San Francisco 49ers

49ers still have abundant salary-cap space, plenty of work to do

San Francisco 49ers' Carlos Hyde (28) and teammate Mike Davis (22) on the bench during the second half of an NFL football game against the Carolina Panthers in Charlotte, N.C., Sunday, Sept. 18, 2016. Hyde and Davis are the only running backs who began last season with the 49ers who remain on the team.
San Francisco 49ers' Carlos Hyde (28) and teammate Mike Davis (22) on the bench during the second half of an NFL football game against the Carolina Panthers in Charlotte, N.C., Sunday, Sept. 18, 2016. Hyde and Davis are the only running backs who began last season with the 49ers who remain on the team. AP

The 49ers signed 11 new players in the first two days of free agency yet still have a league-best $81.1 million in salary-cap space, according to the NFL players union.

The tabulation includes the team’s 51-highest player salaries. The Tennessee Titans are next with $55.3 million in cap cushion, followed by the Cleveland Browns ($53.3 million) and the Tampa Bay Buccaneers with $46.4 million.

Any cap surplus the 49ers have this year can be carried over into 2018, which is when the team could make a big move for a quarterback like New England’s Jimmy Garoppolo or Washington’s Kirk Cousins, both of whom are scheduled to become unrestricted free agents.

“We were fortunate that we had a lot of room (for free-agent signings) and we still have a lot more room,” general manager John Lynch said Friday. “So we’re in great position. … If we don’t use the room this year, we carry it over until next year. So we’re really excited about where we’re at.”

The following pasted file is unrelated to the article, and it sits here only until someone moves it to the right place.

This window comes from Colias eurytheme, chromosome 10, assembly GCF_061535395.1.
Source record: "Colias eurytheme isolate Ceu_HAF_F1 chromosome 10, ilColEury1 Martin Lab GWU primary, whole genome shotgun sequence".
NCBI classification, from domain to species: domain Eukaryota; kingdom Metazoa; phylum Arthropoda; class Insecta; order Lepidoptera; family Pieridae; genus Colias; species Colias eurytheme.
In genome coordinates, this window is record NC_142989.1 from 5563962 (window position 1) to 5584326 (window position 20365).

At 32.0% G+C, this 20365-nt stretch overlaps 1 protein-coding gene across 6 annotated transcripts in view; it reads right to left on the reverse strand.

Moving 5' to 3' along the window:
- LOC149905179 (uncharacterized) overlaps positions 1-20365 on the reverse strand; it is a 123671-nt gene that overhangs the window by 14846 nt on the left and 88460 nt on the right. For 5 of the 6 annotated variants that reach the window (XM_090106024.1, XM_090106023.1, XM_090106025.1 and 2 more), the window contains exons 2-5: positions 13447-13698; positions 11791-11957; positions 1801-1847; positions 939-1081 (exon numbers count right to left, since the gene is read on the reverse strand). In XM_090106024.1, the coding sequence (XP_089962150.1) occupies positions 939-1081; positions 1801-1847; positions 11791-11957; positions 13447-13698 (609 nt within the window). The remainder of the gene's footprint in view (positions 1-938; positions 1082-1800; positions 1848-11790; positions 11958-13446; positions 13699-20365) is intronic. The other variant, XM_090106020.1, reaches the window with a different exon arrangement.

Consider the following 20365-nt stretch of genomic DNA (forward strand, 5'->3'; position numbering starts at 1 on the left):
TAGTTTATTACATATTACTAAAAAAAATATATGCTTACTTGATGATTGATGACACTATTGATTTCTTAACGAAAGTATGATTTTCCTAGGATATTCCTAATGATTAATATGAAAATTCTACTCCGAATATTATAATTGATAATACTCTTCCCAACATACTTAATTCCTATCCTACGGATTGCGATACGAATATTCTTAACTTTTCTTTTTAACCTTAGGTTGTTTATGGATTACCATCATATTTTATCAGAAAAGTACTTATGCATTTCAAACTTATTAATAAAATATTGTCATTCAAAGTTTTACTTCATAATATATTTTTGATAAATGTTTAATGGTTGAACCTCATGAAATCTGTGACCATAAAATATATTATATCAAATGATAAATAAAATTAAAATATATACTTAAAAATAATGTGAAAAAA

Still, the 49ers appear to have more work to do. They have 67 players signed for 2017, meaning that between free agency and the draft they will add 23 more players. The problem is that the quality players quickly were snatched off the shelf when free agency began and that the players the team signs from here on out likely will be bargain-bin additions, including perhaps some of their own free agents.

Here’s where the 49ers are the most threadbare:

Offensive line – Lynch said last month that the offensive line was one of the areas that gave him confidence. Indeed, the team’s starting five from last season remains intact. But there is little to no depth at each position. A year ago, for example, the 49ers went through practices with three offensive-line units – first-team through third-team) with 15 players total. As of now, they have only eight.

Running back – The 49ers have three tailbacks from last season signed to their roster: Carlos Hyde, Mike Davis and Raheem Mostert. They also recently signed a fullback, Kyle Juszczyk, whom the team lists as a running back on its roster. That’s an indication the 49ers may use the 240-pound Juszczyk as a third-down back. But who would be the team’s primary runner if Hyde, who has missed games due to injury every season of his pro career, gets hurt again? The draft is considered deep at running back, or the team could re-sign either Shaun Draughn, DuJuan Harris or both.

Edge players – It’s unclear whom the 49ers will use at both edge positions: The strong-side outside linebacker spot, which plays on the line of scrimmage like a 3-4 outside linebacker, and the so-called “Leo” pass rusher spot on the other side. Ahmad Brooks might be the best fit for both. He turned 33 Tuesday. The 49ers likely feel they can find a good pass rusher in a draft that has plenty of them. Other candidates like Aaron Lynch, Eli Harold and Tank Carradine have been unreliable or have failed to bring much pass-rush punch.

Matt Barrows: @mattbarrows, read more about the team at sacbee.com/sf49ers.

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